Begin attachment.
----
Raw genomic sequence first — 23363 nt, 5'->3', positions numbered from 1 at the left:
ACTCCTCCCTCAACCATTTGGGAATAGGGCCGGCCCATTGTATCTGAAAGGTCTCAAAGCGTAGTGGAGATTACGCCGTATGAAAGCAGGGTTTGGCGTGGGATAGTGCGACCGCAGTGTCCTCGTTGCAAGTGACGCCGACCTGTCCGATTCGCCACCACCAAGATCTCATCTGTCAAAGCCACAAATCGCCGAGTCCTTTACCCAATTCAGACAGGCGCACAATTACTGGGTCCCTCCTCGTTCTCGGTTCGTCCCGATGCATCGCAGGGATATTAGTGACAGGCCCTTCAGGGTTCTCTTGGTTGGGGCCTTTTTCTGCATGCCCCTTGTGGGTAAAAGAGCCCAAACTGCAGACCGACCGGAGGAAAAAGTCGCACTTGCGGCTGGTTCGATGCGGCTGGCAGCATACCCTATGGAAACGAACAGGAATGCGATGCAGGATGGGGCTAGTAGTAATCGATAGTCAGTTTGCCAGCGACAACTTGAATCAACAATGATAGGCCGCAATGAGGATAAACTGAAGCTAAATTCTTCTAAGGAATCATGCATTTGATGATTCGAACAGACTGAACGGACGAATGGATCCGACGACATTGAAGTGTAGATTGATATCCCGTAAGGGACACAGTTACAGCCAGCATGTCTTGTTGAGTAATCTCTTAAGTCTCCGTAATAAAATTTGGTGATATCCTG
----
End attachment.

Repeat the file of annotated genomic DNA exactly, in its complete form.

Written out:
Raw genomic sequence first — 23363 nt, 5'->3', positions numbered from 1 at the left:
ACTCCTCCCTCAACCATTTGGGAATAGGGCCGGCCCATTGTATCTGAAAGGTCTCAAAGCGTAGTGGAGATTACGCCGTATGAAAGCAGGGTTTGGCGTGGGATAGTGCGACCGCAGTGTCCTCGTTGCAAGTGACGCCGACCTGTCCGATTCGCCACCACCAAGATCTCATCTGTCAAAGCCACAAATCGCCGAGTCCTTTACCCAATTCAGACAGGCGCACAATTACTGGGTCCCTCCTCGTTCTCGGTTCGTCCCGATGCATCGCAGGGATATTAGTGACAGGCCCTTCAGGGTTCTCTTGGTTGGGGCCTTTTTCTGCATGCCCCTTGTGGGTAAAAGAGCCCAAACTGCAGACCGACCGGAGGAAAAAGTCGCACTTGCGGCTGGTTCGATGCGGCTGGCAGCATACCCTATGGAAACGAACAGGAATGCGATGCAGGATGGGGCTAGTAGTAATCGATAGTCAGTTTGCCAGCGACAACTTGAATCAACAATGATAGGCCGCAATGAGGATAAACTGAAGCTAAATTCTTCTAAGGAATCATGCATTTGATGATTCGAACAGACTGAACGGACGAATGGATCCGACGACATTGAAGTGTAGATTGATATCCCGTAAGGGACACAGTTACAGCCAGCATGTCTTGTTGAGTAATCTCTTAAGTCTCCGTAATAAAATTTGGTGATATCCTG